“I had time to do my homework when I needed it,” said Brister. “It really helped take that stress off being that second mother when I had my siblings, because I could just let them do what they wanted to do. I’m looking out for them, but they had time to be kids and I had time to be a kid. That was an integral part for me – I was able to be a kid.”
All the while, Anthony Buckson, the director of the Center of Hope Boys & Girls Club at the time, continued to encourage Christian and pour into her life.
“Mr. Anthony is very charismatic,” Brister said. “He loves the kids. He loves everybody. You can tell he has a really big heart. He was another person who poured into me, he encouraged me, he reminded me that I was going to be successful, [saying things like] ‘Oh yeah you are going to get there, you are going to do it, I’m so proud of you.’”
Those bits of encouragement inspired Brister to continue pressing on, especially when it came to her schoolwork. School was always important to her, and she knew she wanted to go to college.
Fortunately, she had people, such as her school guidance counselor and Mr. Anthony, who believed in her and helped her along the way. She began to believe in herself.
“Mr. Anthony was one of the first people I told when I got my acceptance at UNC [The University of North Carolina at Chapel Hill]. I ran, I brought it back to him. He was like ‘Oh yeah, I knew it.’”
But, college was not the “happily ever after” that Brister thought it might be. Once she arrived on campus, some of her old feelings of inadequacy began to resurface.
“It wasn’t like when I got to college it immediately went away,” Brister said. “I was still struggling then, working, being a full-time student. I still didn’t have so much.”
And, she found herself surrounded by people who were more financially stable than she, so she had those familiar feelings of being “less than.”
Despite her hard work, the demands on her life, the stress and anxiety began to pile up. Brister was on the verge of a mental breakdown. It wasn’t until she returned a set of straight F’s one semester that she knew she needed help. She sought support from the resources on campus, and eventually decided she needed to take a semester off to regroup. She spent that time working, but more importantly, rejuvenating herself mentally. She came back stronger and was able to finish her degree in December 2020.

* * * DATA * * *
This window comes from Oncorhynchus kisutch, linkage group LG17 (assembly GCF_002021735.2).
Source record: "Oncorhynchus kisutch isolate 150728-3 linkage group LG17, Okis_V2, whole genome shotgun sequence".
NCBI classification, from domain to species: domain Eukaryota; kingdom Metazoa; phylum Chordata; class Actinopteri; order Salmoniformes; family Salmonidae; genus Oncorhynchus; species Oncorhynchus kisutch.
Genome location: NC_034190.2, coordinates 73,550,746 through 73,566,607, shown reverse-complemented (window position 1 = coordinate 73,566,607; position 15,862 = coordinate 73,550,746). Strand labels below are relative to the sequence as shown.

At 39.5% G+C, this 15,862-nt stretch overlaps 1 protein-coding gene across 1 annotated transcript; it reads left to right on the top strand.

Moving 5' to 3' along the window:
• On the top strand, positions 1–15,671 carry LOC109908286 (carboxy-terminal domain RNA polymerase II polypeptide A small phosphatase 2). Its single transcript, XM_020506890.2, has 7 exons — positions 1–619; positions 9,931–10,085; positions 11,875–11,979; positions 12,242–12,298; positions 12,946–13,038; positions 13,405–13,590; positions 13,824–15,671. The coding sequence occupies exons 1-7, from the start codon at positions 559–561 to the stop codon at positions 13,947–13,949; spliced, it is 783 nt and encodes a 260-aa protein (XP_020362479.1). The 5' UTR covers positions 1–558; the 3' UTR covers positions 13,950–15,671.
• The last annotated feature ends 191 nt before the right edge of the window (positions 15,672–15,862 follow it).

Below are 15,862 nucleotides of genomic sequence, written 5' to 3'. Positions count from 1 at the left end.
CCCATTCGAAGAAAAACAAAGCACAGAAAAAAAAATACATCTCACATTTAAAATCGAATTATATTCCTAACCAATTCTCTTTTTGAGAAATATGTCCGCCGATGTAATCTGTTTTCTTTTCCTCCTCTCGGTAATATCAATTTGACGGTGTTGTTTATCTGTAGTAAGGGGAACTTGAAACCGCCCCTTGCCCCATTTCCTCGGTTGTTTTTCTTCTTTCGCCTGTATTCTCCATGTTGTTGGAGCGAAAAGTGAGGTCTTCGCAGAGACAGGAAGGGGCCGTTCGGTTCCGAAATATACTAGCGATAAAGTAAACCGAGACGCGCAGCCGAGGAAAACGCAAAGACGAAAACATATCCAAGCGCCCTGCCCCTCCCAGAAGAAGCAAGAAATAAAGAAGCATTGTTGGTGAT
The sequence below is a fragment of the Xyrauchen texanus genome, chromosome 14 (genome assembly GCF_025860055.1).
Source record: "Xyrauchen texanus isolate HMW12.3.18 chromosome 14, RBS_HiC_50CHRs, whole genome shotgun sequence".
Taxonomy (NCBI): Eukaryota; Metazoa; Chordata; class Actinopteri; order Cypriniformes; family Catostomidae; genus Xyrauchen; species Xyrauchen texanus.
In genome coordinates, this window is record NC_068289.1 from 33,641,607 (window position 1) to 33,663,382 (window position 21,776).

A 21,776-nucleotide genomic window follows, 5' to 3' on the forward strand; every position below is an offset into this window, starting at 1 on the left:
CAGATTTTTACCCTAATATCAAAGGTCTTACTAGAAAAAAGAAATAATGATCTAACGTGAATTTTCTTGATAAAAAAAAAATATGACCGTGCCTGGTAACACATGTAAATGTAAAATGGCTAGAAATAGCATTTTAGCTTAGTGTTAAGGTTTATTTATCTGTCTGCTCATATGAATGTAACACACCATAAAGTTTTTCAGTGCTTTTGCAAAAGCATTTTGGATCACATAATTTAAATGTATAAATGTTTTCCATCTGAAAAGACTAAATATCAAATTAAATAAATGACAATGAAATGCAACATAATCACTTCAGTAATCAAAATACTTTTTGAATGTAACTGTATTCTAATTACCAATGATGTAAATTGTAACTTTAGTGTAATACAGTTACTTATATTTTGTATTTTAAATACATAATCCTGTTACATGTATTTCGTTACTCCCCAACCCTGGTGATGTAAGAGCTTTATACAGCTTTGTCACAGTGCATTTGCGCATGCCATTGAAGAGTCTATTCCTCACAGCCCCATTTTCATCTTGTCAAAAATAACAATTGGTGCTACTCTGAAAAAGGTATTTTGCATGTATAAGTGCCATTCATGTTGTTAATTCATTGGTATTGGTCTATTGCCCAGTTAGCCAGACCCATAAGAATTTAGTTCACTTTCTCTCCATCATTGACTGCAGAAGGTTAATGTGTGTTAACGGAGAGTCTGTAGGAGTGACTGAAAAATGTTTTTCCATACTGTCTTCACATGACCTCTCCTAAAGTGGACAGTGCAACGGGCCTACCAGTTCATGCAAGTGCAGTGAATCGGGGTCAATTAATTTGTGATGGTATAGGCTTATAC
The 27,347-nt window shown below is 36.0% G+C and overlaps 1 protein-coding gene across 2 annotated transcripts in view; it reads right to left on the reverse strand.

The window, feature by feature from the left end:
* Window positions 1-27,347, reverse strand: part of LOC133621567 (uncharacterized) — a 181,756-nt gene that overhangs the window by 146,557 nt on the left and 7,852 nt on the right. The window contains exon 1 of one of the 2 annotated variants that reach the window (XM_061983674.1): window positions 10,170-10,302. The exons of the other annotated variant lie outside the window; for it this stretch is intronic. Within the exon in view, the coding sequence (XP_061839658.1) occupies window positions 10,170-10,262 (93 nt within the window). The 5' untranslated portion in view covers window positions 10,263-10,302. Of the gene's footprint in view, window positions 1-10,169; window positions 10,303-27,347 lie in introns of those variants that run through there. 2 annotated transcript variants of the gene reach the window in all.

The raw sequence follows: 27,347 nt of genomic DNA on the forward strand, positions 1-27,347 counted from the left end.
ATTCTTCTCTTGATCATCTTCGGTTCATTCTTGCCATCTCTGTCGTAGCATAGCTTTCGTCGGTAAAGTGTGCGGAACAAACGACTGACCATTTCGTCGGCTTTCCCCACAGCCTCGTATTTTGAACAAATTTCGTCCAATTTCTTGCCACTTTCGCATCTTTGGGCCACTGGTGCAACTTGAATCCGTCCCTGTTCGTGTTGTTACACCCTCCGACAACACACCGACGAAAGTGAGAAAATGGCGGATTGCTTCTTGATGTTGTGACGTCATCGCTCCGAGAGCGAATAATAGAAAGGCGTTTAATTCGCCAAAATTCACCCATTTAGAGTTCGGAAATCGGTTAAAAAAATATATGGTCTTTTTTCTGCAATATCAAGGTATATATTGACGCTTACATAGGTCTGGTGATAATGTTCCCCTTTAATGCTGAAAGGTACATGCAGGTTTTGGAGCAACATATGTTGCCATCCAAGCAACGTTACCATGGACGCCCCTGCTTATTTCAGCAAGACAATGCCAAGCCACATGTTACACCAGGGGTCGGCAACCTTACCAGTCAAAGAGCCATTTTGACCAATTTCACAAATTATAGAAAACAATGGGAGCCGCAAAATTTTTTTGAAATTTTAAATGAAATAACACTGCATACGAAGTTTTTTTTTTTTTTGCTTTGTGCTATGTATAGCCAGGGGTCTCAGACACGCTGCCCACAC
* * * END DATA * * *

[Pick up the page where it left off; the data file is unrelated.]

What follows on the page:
While she’s still working on connecting with the right opportunity to explore her passions, she knows that everything she has gone through has built her into the strong woman that she is today. She acknowledges that it’s not all rainbows and unicorns.
“I’m 25, everything isn’t glamorous, you know, I’m not going to lie, at certain points I did feel like I should be better off than I am right now.”
But, she also now takes pride in where she came from.
Wise beyond her years, Brister offers these words of encouragement for the next generation going through struggles.
“Everything in life is temporary,” she said. “Where you are now is not where you are going to be forever. One of the best things that I did for myself is that I gave myself the opportunity to see where I could be, where I could get to, where I could go. If I wanted to give up on myself when I was at (the Center of Hope), or when I was having my mental breakdown during school, I wouldn’t have the chance now to see just how beautiful life can be.”
“There are so many times where I just didn’t have anything. Not an ounce of strength, not an ounce of motivation, not an ounce of anything. God, He just puts His spirit around me and just does it all for me. When I don’t even have it. I’m just very thankful.”
Brent Rinehart is the Director of Communications for The Salvation Army of Greater Charlotte.